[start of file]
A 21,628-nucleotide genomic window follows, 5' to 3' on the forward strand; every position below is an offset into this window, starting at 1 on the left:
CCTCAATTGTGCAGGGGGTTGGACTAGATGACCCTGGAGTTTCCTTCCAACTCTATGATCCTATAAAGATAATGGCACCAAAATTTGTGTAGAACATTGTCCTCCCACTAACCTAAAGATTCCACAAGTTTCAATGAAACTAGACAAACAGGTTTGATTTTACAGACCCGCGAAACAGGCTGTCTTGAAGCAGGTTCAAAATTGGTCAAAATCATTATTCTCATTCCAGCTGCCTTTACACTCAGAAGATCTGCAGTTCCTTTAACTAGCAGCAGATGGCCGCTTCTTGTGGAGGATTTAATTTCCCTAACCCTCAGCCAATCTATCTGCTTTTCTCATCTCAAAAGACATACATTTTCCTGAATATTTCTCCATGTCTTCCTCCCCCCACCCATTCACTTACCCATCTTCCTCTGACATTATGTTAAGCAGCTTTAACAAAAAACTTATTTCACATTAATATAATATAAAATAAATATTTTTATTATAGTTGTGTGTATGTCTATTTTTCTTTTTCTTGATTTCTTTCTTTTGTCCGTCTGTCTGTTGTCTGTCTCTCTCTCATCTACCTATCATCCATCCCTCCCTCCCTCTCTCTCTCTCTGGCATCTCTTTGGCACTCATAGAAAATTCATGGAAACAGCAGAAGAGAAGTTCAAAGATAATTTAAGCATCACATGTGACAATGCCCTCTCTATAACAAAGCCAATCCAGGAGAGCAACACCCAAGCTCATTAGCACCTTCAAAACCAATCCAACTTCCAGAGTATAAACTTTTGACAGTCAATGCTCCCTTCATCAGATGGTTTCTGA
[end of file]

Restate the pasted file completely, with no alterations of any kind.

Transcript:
A 21,628-nucleotide genomic window follows, 5' to 3' on the forward strand; every position below is an offset into this window, starting at 1 on the left:
CCTCAATTGTGCAGGGGGTTGGACTAGATGACCCTGGAGTTTCCTTCCAACTCTATGATCCTATAAAGATAATGGCACCAAAATTTGTGTAGAACATTGTCCTCCCACTAACCTAAAGATTCCACAAGTTTCAATGAAACTAGACAAACAGGTTTGATTTTACAGACCCGCGAAACAGGCTGTCTTGAAGCAGGTTCAAAATTGGTCAAAATCATTATTCTCATTCCAGCTGCCTTTACACTCAGAAGATCTGCAGTTCCTTTAACTAGCAGCAGATGGCCGCTTCTTGTGGAGGATTTAATTTCCCTAACCCTCAGCCAATCTATCTGCTTTTCTCATCTCAAAAGACATACATTTTCCTGAATATTTCTCCATGTCTTCCTCCCCCCACCCATTCACTTACCCATCTTCCTCTGACATTATGTTAAGCAGCTTTAACAAAAAACTTATTTCACATTAATATAATATAAAATAAATATTTTTATTATAGTTGTGTGTATGTCTATTTTTCTTTTTCTTGATTTCTTTCTTTTGTCCGTCTGTCTGTTGTCTGTCTCTCTCTCATCTACCTATCATCCATCCCTCCCTCCCTCTCTCTCTCTCTGGCATCTCTTTGGCACTCATAGAAAATTCATGGAAACAGCAGAAGAGAAGTTCAAAGATAATTTAAGCATCACATGTGACAATGCCCTCTCTATAACAAAGCCAATCCAGGAGAGCAACACCCAAGCTCATTAGCACCTTCAAAACCAATCCAACTTCCAGAGTATAAACTTTTGACAGTCAATGCTCCCTTCATCAGATGGTTTCTGA